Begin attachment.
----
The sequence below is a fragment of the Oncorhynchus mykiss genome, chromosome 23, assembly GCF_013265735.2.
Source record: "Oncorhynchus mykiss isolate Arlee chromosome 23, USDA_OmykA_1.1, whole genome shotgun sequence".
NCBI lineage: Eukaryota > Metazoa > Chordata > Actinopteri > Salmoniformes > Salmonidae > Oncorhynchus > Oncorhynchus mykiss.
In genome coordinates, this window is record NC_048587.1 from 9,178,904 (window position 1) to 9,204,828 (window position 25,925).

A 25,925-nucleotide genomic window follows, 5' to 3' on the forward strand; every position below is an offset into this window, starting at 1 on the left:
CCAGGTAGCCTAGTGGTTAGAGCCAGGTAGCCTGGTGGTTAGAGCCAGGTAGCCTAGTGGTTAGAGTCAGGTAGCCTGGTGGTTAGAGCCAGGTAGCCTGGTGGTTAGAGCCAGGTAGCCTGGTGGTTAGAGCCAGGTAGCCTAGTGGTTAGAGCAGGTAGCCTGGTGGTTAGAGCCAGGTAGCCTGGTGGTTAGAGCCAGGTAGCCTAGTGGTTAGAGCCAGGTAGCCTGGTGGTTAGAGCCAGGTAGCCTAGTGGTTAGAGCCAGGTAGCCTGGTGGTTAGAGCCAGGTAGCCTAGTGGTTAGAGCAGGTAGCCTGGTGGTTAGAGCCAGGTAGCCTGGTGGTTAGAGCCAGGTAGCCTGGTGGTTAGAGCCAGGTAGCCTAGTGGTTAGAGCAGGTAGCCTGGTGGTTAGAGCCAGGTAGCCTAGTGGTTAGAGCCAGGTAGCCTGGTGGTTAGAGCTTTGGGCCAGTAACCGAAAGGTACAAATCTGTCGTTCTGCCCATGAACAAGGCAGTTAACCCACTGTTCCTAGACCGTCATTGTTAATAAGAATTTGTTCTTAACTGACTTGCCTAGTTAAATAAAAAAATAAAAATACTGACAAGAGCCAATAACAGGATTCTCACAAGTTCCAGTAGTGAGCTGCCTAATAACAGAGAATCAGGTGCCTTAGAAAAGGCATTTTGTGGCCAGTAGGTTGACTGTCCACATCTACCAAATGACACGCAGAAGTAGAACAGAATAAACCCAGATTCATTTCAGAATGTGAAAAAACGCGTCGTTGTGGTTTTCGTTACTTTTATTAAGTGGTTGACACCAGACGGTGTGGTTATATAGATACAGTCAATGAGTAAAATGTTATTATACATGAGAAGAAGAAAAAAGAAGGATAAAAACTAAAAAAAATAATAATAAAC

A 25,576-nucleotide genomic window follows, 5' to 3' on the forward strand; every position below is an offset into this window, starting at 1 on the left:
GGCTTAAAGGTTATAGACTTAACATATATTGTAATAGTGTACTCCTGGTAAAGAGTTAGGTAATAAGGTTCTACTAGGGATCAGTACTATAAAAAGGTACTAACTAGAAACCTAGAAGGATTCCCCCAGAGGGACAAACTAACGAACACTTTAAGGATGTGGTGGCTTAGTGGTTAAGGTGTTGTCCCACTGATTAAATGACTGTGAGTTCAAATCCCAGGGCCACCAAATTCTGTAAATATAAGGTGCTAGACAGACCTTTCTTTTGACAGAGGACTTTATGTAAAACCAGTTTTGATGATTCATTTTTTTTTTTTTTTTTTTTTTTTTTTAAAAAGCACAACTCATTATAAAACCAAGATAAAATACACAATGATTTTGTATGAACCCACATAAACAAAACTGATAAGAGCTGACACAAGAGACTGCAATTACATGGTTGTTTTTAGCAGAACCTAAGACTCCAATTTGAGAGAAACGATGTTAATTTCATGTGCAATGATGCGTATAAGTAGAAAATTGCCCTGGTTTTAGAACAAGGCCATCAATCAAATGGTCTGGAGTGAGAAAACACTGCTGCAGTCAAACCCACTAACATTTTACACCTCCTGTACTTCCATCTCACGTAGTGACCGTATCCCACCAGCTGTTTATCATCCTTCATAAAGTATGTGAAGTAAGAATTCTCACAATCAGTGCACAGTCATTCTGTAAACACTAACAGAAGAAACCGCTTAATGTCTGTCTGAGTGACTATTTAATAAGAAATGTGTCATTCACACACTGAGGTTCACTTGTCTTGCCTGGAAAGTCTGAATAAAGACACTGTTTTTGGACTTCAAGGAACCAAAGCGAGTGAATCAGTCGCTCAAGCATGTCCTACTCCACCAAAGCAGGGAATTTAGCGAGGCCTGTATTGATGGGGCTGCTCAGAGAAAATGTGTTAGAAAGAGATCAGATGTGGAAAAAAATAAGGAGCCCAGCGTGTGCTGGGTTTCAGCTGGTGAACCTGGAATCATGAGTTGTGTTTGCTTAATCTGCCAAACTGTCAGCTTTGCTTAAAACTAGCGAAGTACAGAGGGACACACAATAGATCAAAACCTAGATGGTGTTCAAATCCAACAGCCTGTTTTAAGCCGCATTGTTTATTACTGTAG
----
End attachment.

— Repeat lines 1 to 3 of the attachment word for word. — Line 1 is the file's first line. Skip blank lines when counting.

The sequence below is a fragment of the Oncorhynchus mykiss genome, chromosome 23, assembly GCF_013265735.2.
Source record: "Oncorhynchus mykiss isolate Arlee chromosome 23, USDA_OmykA_1.1, whole genome shotgun sequence".
NCBI lineage: Eukaryota > Metazoa > Chordata > Actinopteri > Salmoniformes > Salmonidae > Oncorhynchus > Oncorhynchus mykiss.